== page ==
Analysis of Meaning and Context in Shirley Jackson’s The Lottery

May 27, 2022 by Essay Writer

“The Lottery” (1948) by Shirley Jackson is set on what we would consider a picturesque day. Summer, clear skies and sunny with rich green grass and blooming flowers. It is in an undisclosed town with a population of 300 people. The people of this town gather in the town square on June 27th at exactly 10:00 am for the lottery to begin. There are multiple characters incorporated into the story. To start there is Old Man Warner; the oldest man in the town, Mr. Summers; the man who conducts the lottery and one of the town leaders, Mr. Graves; the postmaster who assist him during the lotter and lastly the Hutchinson Family; Bill and Tessie-who is the unlucky victim of the lottery, and their three children Bill Jr, Nancy and Dave. The towns people come together for a yearly “lottery”. Men, woman and children gather in their town square and wait until Mr. Summers arrive with a black box followed by Mr. Graves. Before the lottery begins, Mr. Summer records the members of each family, Tessie Hutchinson arrives late, forgetting that it was the day of the lottery. As the lottery begins the head of each household comes up and draws a piece of paper from the box and does not look at it until everyone has taken a piece of paper. Bill Hutchinson turns out to get the piece of paper with a black dot in the middle, signaling that they were the family chosen. The five family members come up and grab one piece of paper, everyone except Tessie has a blank piece of paper therefore crowning her as the lottery’s “winner”. Mr. Summer’s instructs the townspeople to finish quickly and the children and other families grab stones to stone Tessie to death.

The ultimate meaning of this story is people are adherent to follow a tradition just for the sake of it. The lottery has been around in this story for quite some time. As quoted “the original paraphernalia has long been lost” and the black box that had been recently used has been around since before Old Man Warner was born; so more than 77 years old. These villagers have been practicing this barbaric ritual for over 7 decades for what? Good crops? Old Man Warner quoted “Lottery in June, corn be heavy soon”. I believe that he is a firm believer that murdering people with this ancient “tradition” brings good crops to their town and breaking that tradition will bring a shortfall of food as quoted “we’d all be eating stewed chickweed and acorns” No one in this town has questioned the logical backing on why they are murdering their neighbors and friends each year. These people are hive minded and are born into a certain mindset and therefore follow what their parents and their parents before them have done.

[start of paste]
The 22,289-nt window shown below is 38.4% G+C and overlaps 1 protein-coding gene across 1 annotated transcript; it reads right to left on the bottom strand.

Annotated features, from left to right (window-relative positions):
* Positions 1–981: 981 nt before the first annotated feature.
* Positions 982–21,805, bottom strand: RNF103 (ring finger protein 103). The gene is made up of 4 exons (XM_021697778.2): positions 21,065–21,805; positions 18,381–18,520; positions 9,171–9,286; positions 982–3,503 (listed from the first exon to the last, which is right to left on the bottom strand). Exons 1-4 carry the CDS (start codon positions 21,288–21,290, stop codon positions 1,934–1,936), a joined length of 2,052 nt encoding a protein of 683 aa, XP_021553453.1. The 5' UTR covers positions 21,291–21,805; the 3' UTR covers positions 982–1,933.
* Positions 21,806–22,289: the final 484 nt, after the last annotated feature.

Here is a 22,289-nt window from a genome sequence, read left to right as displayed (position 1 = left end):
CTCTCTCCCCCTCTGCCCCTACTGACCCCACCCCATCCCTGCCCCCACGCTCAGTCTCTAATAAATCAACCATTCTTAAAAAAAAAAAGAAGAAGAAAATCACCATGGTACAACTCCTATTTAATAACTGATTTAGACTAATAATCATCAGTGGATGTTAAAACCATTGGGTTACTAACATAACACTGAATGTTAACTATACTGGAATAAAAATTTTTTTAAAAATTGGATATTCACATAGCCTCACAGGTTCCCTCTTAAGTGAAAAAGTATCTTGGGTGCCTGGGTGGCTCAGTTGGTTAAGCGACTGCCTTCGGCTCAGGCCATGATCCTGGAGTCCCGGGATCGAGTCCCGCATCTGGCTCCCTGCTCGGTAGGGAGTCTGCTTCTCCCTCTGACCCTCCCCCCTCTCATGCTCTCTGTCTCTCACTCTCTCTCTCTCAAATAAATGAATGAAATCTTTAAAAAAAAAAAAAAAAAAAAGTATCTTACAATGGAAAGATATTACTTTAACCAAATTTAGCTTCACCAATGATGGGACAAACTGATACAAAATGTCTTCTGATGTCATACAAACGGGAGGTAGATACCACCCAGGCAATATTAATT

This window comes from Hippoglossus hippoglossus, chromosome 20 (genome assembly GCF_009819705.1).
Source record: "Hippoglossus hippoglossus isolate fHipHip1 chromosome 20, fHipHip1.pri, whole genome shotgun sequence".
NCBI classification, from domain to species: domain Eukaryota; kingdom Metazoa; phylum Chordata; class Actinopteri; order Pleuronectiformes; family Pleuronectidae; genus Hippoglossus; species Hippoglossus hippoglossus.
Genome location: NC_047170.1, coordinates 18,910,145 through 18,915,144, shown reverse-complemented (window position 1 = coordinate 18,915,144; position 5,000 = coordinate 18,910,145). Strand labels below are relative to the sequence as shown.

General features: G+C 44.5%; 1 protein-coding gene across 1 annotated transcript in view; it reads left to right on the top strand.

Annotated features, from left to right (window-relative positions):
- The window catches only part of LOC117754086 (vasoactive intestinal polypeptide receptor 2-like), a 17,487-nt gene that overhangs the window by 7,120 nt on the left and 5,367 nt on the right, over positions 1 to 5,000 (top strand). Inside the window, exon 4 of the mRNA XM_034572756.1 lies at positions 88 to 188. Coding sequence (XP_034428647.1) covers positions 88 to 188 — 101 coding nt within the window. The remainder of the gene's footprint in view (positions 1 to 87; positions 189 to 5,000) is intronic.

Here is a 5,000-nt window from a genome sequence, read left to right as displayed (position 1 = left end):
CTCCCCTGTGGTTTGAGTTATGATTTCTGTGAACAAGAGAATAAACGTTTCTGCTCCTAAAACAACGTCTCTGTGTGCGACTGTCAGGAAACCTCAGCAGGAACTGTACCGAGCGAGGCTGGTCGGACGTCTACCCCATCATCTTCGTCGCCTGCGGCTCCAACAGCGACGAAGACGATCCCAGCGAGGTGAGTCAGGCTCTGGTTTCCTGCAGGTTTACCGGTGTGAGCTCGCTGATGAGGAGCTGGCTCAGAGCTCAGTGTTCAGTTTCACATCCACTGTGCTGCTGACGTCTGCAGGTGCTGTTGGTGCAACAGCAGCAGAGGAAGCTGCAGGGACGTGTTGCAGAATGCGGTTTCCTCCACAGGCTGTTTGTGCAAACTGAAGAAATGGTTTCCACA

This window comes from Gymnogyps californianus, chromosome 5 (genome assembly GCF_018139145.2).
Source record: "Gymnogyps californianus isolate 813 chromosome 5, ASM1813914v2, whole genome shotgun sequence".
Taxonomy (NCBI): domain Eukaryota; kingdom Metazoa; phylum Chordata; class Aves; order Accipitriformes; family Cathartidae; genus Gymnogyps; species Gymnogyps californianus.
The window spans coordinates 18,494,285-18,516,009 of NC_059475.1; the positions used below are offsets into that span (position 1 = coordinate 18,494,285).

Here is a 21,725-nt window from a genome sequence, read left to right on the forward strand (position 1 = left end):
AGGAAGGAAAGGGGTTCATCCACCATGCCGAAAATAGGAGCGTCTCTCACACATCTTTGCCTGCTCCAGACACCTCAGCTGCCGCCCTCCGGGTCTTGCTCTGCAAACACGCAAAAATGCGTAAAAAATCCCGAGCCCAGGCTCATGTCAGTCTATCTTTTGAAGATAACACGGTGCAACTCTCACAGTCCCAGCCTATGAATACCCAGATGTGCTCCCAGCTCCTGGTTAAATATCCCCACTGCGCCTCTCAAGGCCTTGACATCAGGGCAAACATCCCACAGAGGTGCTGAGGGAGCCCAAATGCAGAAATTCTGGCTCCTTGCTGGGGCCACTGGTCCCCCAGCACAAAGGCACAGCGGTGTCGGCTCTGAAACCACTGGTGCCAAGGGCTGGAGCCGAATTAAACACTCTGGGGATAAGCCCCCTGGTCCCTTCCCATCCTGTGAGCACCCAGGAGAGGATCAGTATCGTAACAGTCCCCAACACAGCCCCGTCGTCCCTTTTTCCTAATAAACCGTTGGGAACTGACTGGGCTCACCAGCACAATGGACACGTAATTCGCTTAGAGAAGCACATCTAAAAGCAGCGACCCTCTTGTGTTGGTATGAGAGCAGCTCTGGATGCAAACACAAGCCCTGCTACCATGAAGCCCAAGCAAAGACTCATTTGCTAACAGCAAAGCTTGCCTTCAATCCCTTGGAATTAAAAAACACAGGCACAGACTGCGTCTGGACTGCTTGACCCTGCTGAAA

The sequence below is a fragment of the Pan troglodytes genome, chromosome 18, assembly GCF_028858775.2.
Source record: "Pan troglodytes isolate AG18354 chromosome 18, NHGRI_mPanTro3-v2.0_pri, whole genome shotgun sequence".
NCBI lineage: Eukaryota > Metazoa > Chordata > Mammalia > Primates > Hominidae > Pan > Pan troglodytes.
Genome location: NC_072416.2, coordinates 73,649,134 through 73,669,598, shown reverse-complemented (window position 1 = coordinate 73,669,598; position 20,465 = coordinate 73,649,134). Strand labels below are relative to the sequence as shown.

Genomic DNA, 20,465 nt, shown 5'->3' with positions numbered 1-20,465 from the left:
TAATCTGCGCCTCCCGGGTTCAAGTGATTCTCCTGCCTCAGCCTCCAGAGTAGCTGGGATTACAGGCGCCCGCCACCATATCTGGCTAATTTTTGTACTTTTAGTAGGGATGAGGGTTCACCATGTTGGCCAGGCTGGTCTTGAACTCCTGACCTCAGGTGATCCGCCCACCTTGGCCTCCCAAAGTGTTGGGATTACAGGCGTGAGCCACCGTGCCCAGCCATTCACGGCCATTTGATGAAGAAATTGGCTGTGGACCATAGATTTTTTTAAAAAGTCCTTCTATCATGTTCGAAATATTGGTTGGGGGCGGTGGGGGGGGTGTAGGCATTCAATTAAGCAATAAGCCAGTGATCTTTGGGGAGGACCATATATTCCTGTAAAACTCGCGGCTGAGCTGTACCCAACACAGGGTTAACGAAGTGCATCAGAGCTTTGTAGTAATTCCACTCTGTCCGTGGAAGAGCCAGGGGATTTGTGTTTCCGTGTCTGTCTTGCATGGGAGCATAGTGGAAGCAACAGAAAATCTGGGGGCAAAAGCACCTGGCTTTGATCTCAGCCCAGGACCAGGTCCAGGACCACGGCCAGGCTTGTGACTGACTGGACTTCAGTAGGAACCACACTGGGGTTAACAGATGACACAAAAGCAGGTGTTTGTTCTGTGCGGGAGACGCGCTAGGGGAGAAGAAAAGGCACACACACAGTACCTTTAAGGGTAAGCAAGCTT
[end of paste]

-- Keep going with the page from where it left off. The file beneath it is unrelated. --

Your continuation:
Censorship and ‘The Lottery’

Edna Bogert, the author of this interpretation speculates the purpose of the lottery. Is it for population control or for pure entertainment? we’re not very sure. She points out the fact that most of the people in the story don’t seem to enjoy the stoning. The villagers are getting bored with the ritual. This author states that there is no reason for the lottery except for tradition. The village is a traditional community and the men and woman of the village fill traditional roles; woman working in the kitchens and the men in the fields(Bogert,46). “The Lottery” suggests that traditions ought to be re-examined from time to time. Edna and I share the same interpretation of the story especially with the idea that the lottery is withheld duly for the purpose of tradition. I thought it was interesting that she incorporated that 3 years prior of “The Lottery we learned the extent of what Hitler and his followers had done to Europe’s Jews and against that background “The Lottery” was written. (Bogert, 46)

The Stoning of Mistress Hutchinson: Meaning and Context in ‘The Lottery’

Fritz Oehlschlaeger incorporates a lot of symbolism in his interpretation. He is interpreting that there is a lot of male dominance in “The Lottery”. Men control the lottery, while females have resistance. The society is a heavily patriarchal (Oehlschlaeger, 3) As the people gather at the town square in the beginning of the story, the women stand “by their husbands,” and Jackson distinguishes female from male authority. For example- when Mrs. Hutchinson complains that the draw has been unfair, her husband commands her, “Shut up, Tessie.” Mr. Summers, and his wife further clarify the nature of male power and female submission in the lottery’s community. Mr. Summers is given his position because people feel “sorry for him” because he has no children and his “wife was a scold (Oehlschlaeger, 3). Which is a challenge to male authority. The author also incorporates religion into “the Lottery”. He states that woman being stoned to death recalls chapter 8 of St. John where Jesus frees the woman taken in adultery “let him who is without sin cast the first stone” (Oehlschlaeger, 4). My second interpretation is much different due to this author’s context in religion and male dominance in “The Lottery” vs mine which mainly focused on following tradition.


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